More than the here and now.

When you give, you’re a part of what God is doing everywhere.


The resources that we have to offer are not just financial. We can also offer our time in service.


Being a disciple at First United Methodist Church means serving God with your time both inside and outside the congregation, at least once a year.

Temptation to Be Comfortable

The truth is that “There is something deep inside humans that leads them to presume that knowing the right truth or holding the right position is enough to make them righteous.” We have a tendency to find a safe resting place in our church

Serve Inside the Walls

There are a wide variety of possibilities to serve inside the church:

  • Serving as an usher
  • Singing in the choir
  • Serving on committees
  • Helping out in the kitchen
  • Visiting those who are homebound
  • Teaching and caring in Children’s Ministry

This “basic and ordinary service is the lifeblood that gives [our congregation] strength. The phrase “to equip the saints for the work of ministry” (Ephesians 4:12) means that churches invite, encourage, prepare, and cultivate such ordinary service so the ministry of Christ thrives.”

Serve Beyond the Walls

We are also called to serve outside the walls of the church to do justice, embrace faithful love, and walk humbly with your God in our everyday life. This means that as individuals and as a congregation we are seeking to address the realities of basic human needs in our community and around the world. We also seek to address the root causes of these needs so that, over time, the communities where we are connected look a bit more like God’s kingdom.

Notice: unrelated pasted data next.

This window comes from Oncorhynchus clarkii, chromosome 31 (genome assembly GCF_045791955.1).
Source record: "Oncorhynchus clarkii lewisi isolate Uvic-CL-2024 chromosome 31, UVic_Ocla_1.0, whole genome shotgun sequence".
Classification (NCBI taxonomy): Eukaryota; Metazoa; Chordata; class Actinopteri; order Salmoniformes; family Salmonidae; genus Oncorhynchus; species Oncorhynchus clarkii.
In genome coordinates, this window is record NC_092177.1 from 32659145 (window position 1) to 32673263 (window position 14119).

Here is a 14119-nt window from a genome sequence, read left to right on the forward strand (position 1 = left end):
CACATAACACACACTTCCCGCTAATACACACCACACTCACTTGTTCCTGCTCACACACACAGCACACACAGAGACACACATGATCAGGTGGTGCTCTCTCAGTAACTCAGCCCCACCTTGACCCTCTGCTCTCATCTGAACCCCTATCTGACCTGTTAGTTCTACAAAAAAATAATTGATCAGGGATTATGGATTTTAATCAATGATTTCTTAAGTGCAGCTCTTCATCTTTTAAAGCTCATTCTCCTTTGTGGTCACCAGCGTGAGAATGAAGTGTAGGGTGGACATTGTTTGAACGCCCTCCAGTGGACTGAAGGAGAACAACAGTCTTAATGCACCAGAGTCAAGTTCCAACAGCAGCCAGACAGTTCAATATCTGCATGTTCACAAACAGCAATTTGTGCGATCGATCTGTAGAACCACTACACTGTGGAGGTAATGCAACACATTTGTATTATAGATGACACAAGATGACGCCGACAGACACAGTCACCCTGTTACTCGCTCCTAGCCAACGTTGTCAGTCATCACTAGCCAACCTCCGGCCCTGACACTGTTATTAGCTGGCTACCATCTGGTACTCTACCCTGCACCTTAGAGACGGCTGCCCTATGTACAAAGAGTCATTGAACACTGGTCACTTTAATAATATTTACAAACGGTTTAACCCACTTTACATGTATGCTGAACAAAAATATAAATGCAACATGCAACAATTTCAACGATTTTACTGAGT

Being a disciple at First United Methodist Church means sharing your faith with others, at least twice a year. This involves simple steps:

  • Listen to God
    • Still small voice of prevenient grace
    • Urge / nudge to talk with someone
  • Start where they are
    • Don’t come with a pre-set agenda or what you think someone “needs to hear”
  • Speak from the heart
    • Be who you are
    • Share your story
  • Be clear about your purpose
    • Not for greater worship attendance or for more money
    • Share what is important to us
    • Share the good news of Jesus Christ


Disciple: A person who follows Jesus by engaging in practices to worship, grow, give, serve and share.

  • A person engaging in these practices will grow toward perfect love of God and neighbor.

Good News

The good news is that God invites us to and equips us for the pathway to perfect love of God and neighbor.

Call to Action

God’s grace comes before we are even aware of it.

God’s grace forgives us and gives us a new start. Time and time again.

God’s grace enables us to worship, grow, give, serve and share and move toward perfect love of God and neighbor.


Like Peter, Jesus invites us and I encourage you

To go into deeper water

To move out of our comfort zone.

To take a next step on the pathway of discipleship.


My invitation for you this week is to ask God:

Where God is calling me?

What is my next step of faith?

So that Jesus’ words to us might be,

“Don’t be afraid. From now on, you will be fishing for people.”


Follow Jesus wherever his path may lead.